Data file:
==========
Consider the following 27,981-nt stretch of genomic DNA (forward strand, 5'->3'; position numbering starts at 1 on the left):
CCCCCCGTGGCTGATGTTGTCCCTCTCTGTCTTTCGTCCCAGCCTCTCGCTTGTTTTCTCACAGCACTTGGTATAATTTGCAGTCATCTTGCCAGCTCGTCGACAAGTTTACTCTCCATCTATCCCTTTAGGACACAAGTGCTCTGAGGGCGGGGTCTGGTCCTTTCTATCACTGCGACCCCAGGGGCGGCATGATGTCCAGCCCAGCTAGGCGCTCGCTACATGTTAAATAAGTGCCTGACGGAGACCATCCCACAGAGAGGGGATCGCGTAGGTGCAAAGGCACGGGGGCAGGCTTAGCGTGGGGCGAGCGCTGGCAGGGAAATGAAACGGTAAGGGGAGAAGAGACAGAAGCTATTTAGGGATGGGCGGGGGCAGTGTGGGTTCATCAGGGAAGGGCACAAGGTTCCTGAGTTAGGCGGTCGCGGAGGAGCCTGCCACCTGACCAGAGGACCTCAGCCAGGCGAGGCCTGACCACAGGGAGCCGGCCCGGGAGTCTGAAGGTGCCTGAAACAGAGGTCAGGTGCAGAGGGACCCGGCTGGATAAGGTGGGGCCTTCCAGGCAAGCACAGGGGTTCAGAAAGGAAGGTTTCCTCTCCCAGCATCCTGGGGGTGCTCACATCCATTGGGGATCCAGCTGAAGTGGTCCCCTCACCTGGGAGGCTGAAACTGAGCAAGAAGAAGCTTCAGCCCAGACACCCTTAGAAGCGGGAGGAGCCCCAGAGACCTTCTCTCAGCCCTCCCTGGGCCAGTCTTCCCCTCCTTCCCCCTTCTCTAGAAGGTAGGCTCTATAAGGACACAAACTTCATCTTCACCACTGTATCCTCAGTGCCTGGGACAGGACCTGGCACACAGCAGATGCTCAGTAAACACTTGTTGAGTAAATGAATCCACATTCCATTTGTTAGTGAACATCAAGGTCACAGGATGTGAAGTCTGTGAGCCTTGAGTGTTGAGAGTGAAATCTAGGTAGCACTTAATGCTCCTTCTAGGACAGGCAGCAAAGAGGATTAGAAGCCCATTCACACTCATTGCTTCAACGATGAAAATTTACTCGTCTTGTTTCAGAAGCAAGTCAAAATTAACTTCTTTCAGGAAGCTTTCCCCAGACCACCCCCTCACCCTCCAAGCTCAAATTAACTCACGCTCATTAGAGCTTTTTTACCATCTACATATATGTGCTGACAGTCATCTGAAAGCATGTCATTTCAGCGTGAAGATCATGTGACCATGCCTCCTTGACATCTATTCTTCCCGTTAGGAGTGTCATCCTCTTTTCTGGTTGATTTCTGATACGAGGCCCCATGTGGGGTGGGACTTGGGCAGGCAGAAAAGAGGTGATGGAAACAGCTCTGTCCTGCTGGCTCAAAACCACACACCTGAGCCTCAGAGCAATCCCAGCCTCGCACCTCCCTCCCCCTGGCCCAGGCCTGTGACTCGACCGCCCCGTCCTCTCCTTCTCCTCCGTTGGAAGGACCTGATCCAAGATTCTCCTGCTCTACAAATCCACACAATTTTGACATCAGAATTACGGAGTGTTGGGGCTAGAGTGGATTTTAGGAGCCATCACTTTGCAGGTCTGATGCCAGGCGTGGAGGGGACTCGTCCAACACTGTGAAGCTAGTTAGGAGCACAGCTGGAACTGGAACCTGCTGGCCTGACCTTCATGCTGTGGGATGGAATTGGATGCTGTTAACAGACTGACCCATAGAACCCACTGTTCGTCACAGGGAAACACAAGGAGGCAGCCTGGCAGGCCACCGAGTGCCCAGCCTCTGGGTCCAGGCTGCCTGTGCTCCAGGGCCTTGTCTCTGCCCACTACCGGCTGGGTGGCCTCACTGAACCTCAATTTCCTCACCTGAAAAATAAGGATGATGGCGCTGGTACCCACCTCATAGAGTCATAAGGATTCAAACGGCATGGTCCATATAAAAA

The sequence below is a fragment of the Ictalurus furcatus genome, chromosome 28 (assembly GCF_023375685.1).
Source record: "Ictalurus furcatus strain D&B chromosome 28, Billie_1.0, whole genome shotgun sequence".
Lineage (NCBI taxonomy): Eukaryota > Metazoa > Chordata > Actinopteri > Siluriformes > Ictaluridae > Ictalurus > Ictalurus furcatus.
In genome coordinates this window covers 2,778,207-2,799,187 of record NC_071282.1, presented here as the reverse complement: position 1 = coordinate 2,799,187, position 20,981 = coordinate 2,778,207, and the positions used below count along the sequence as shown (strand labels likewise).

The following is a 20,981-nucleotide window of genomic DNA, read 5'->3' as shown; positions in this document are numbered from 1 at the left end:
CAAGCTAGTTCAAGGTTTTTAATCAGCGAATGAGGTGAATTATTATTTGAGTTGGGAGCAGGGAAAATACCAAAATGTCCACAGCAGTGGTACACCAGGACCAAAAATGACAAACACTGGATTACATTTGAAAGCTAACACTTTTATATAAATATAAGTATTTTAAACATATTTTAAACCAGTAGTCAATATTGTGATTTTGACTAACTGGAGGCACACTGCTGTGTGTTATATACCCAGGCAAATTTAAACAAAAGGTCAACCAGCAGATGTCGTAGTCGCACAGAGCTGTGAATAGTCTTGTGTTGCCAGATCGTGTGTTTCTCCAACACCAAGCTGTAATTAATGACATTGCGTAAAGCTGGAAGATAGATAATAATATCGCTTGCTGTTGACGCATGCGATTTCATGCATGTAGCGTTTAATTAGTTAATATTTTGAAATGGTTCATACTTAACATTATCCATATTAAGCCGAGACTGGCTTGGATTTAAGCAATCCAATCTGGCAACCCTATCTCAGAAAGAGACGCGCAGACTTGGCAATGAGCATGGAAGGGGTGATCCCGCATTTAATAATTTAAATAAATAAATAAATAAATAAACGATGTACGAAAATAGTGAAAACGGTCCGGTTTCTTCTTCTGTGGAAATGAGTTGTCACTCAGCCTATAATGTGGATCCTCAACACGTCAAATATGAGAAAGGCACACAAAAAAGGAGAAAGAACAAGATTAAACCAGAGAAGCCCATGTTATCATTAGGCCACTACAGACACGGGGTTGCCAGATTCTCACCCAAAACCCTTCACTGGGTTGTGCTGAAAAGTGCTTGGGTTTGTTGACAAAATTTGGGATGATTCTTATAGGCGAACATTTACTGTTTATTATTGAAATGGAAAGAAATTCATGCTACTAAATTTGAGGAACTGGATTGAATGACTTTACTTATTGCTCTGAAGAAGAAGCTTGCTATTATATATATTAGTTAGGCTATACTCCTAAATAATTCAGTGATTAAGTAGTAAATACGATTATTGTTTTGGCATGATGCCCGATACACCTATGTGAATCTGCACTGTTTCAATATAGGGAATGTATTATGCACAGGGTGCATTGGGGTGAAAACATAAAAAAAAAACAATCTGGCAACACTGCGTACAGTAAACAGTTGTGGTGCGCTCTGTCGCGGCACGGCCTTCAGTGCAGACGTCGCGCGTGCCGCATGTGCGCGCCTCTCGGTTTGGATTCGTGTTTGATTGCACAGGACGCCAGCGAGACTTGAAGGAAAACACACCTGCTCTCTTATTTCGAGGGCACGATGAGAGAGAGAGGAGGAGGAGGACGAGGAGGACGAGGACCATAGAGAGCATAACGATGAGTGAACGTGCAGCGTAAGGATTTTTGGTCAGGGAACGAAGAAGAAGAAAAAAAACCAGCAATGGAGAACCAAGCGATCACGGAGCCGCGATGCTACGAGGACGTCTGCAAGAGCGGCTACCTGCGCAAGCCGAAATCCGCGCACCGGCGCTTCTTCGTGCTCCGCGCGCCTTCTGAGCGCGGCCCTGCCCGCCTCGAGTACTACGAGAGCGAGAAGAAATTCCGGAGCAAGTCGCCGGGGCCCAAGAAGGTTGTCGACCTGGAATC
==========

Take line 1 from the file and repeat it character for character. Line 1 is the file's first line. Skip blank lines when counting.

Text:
Consider the following 27,981-nt stretch of genomic DNA (forward strand, 5'->3'; position numbering starts at 1 on the left):